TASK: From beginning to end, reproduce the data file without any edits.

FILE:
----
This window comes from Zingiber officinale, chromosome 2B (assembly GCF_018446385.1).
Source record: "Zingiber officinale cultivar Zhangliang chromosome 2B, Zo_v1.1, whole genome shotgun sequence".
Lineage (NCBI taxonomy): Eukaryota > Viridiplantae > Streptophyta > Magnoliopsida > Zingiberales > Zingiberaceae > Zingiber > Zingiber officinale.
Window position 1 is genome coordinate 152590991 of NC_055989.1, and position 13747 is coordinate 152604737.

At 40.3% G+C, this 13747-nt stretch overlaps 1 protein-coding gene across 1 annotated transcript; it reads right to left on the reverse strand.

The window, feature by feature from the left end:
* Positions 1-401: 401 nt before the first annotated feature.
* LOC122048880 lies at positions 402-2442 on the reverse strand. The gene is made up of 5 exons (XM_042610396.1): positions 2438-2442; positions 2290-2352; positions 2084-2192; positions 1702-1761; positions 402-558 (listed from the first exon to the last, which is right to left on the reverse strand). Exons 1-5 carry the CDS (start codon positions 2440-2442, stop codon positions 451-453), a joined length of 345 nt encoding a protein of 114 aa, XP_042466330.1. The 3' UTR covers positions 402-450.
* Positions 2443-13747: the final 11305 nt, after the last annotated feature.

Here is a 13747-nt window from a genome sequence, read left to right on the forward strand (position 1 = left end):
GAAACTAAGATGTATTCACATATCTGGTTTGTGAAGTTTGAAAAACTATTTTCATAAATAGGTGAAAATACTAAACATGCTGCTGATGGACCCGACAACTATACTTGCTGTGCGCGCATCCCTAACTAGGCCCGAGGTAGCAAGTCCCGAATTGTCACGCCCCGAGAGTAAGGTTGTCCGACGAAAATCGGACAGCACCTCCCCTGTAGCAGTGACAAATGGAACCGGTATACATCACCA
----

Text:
This window comes from Zingiber officinale, chromosome 2B (assembly GCF_018446385.1).
Source record: "Zingiber officinale cultivar Zhangliang chromosome 2B, Zo_v1.1, whole genome shotgun sequence".
Lineage (NCBI taxonomy): Eukaryota > Viridiplantae > Streptophyta > Magnoliopsida > Zingiberales > Zingiberaceae > Zingiber > Zingiber officinale.
Window position 1 is genome coordinate 152590991 of NC_055989.1, and position 13747 is coordinate 152604737.

At 40.3% G+C, this 13747-nt stretch overlaps 1 protein-coding gene across 1 annotated transcript; it reads right to left on the reverse strand.

The window, feature by feature from the left end:
* Positions 1-401: 401 nt before the first annotated feature.
* LOC122048880 lies at positions 402-2442 on the reverse strand. The gene is made up of 5 exons (XM_042610396.1): positions 2438-2442; positions 2290-2352; positions 2084-2192; positions 1702-1761; positions 402-558 (listed from the first exon to the last, which is right to left on the reverse strand). Exons 1-5 carry the CDS (start codon positions 2440-2442, stop codon positions 451-453), a joined length of 345 nt encoding a protein of 114 aa, XP_042466330.1. The 3' UTR covers positions 402-450.
* Positions 2443-13747: the final 11305 nt, after the last annotated feature.

Here is a 13747-nt window from a genome sequence, read left to right on the forward strand (position 1 = left end):
GAAACTAAGATGTATTCACATATCTGGTTTGTGAAGTTTGAAAAACTATTTTCATAAATAGGTGAAAATACTAAACATGCTGCTGATGGACCCGACAACTATACTTGCTGTGCGCGCATCCCTAACTAGGCCCGAGGTAGCAAGTCCCGAATTGTCACGCCCCGAGAGTAAGGTTGTCCGACGAAAATCGGACAGCACCTCCCCTGTAGCAGTGACAAATGGAACCGGTATACATCACCA